By Adam McLeod, ND, BSc —
I tell virtually every cancer patient that they should avoid sugar as much as possible. Some doctors insist sugar has no effect on cancer. This is simply not what the scientific literature states. If you are trying to fight cancer or prevent the recurrence of cancer, then you should make an effort to reduce your sugar intake.
Study after study has demonstrated a direct connection between sugar intake and cancer risk. There is a wide range of cancers associated with increased sugar intake. Cancer cells often have significantly more insulin receptors than normal cells. In other words, they respond very rapidly to insulin and they will always be more effective at grabbing sugar from the blood stream and utilizing it as an energy source. Cancer cells will always grab the sugar before normal cells due to this fundamental shift in their metabolism.
The sugar acts as a direct source of energy for the cancer cells. These abnormal cells are often dependent on a constant supply of sugar, which is pushed through anaerobic glycolysis to provide them with energy. Essentially, the sugar acts as fuel which directly stimulates the growth of cancerous cells. The fundamental challenge is that normal cells also require sugar and it is simply not possible to eliminate sugar completely.
It turns out that although sugar acts as fuel to cancer cells, the mechanism for the enhanced tumour growth from sugar is different than you would expect. There is a big difference in the metabolism of a food rich in simple sugars compared to a food that contains complex carbohydrates. When you eat a food rich in simple sugars such as candy, the body rapidly absorbs the sugar. This causes a rapid and significant elevation of the sugar concentration in your blood. In response to this sugar spike, the pancreas secretes insulin, which circulates through the entire body in an effort to bring the sugar levels back to normal.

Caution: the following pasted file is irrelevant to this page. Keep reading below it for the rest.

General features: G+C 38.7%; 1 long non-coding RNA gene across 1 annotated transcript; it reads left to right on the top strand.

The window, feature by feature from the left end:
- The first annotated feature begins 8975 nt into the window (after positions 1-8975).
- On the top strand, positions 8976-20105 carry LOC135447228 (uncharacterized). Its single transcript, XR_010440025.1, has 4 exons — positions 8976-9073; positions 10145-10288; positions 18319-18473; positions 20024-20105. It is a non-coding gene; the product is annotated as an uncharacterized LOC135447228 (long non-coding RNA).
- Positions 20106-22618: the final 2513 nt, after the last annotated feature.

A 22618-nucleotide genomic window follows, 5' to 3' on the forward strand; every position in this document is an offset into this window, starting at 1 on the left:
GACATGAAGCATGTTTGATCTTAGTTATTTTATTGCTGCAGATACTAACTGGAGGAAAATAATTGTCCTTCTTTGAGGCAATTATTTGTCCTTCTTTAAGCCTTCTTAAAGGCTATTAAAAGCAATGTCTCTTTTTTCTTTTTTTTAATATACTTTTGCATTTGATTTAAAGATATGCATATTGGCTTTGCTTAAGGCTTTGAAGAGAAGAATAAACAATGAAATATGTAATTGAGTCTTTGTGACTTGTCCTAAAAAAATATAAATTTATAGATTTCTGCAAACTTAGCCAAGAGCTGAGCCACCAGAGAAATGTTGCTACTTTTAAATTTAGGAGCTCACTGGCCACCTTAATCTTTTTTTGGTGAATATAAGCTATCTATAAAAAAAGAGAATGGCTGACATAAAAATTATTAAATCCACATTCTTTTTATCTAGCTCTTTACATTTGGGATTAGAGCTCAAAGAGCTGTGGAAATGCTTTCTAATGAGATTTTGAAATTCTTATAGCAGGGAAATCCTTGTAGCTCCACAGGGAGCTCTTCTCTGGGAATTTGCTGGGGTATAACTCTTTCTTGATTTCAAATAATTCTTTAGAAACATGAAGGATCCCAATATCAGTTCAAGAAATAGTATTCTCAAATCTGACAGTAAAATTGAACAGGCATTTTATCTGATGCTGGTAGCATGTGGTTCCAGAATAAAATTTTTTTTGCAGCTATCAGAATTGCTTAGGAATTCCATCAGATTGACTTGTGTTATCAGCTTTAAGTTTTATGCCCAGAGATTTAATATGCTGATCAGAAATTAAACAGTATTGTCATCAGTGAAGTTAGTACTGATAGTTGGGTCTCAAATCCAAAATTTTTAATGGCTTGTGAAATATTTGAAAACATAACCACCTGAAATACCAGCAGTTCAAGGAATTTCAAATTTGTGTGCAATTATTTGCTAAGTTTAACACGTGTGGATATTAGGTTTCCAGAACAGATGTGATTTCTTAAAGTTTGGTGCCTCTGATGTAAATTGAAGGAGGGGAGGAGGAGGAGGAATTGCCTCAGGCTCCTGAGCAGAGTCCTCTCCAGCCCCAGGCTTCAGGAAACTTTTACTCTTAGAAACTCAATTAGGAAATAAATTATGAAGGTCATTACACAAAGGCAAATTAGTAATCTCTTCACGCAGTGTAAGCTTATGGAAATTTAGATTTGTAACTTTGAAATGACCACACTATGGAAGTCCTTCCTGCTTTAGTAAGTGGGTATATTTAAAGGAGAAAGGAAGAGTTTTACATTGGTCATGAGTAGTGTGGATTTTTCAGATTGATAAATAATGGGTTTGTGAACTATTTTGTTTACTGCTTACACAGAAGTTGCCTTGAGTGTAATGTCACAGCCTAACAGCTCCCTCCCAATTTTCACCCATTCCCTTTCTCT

Insulin interacts with the receptors on the surface of both normal and cancerous cells. Upon interacting with the cells, it helps them to pull sugar in from the blood until the blood sugar level drops back to a normal level. Remember that cancer cells have more insulin receptors, so they will always take advantage of this insulin spike more effectively than normal cells. It is this spike in insulin and insulin-like growth factors that stimulate the growth of cancerous cells. In other words, it is not the sugar content that is stimulating growth; it is the response to sudden increases in sugar levels.
Complex carbohydrates are metabolized very differently in the body. They do not cause a sudden spike in blood sugar levels. The sugar in complex carbohydrates is slowly released as the food passes through the gastrointestinal tract. As the sugar is being slowly released, it is also being metabolized by cells within the body at a similar rate. As a result, it is not necessary for the pancreas to secrete as much insulin because there is no spike in blood sugar that needs to be controlled.
Despite the overwhelming evidence, some skeptical health care professionals insist that avoiding sugar makes no difference because everything we consume has sugar in it. Although it is true that virtually everything we eat contains some sugar, this simple logic is completely incorrect and demonstrates a lack of understanding of the mechanism. The sugar is not directly stimulating the growth of cancer, but there is no question that our body’s response to sugar does stimulate cancer.
Dr. Adam McLeod is a Naturopathic Doctor (ND), BSc. (Hons) Molecular biology, First Nations healer, motivational speaker, and international best-selling author. He currently practices at his clinic in Vancouver, British Columbia where he focuses on integrative oncology.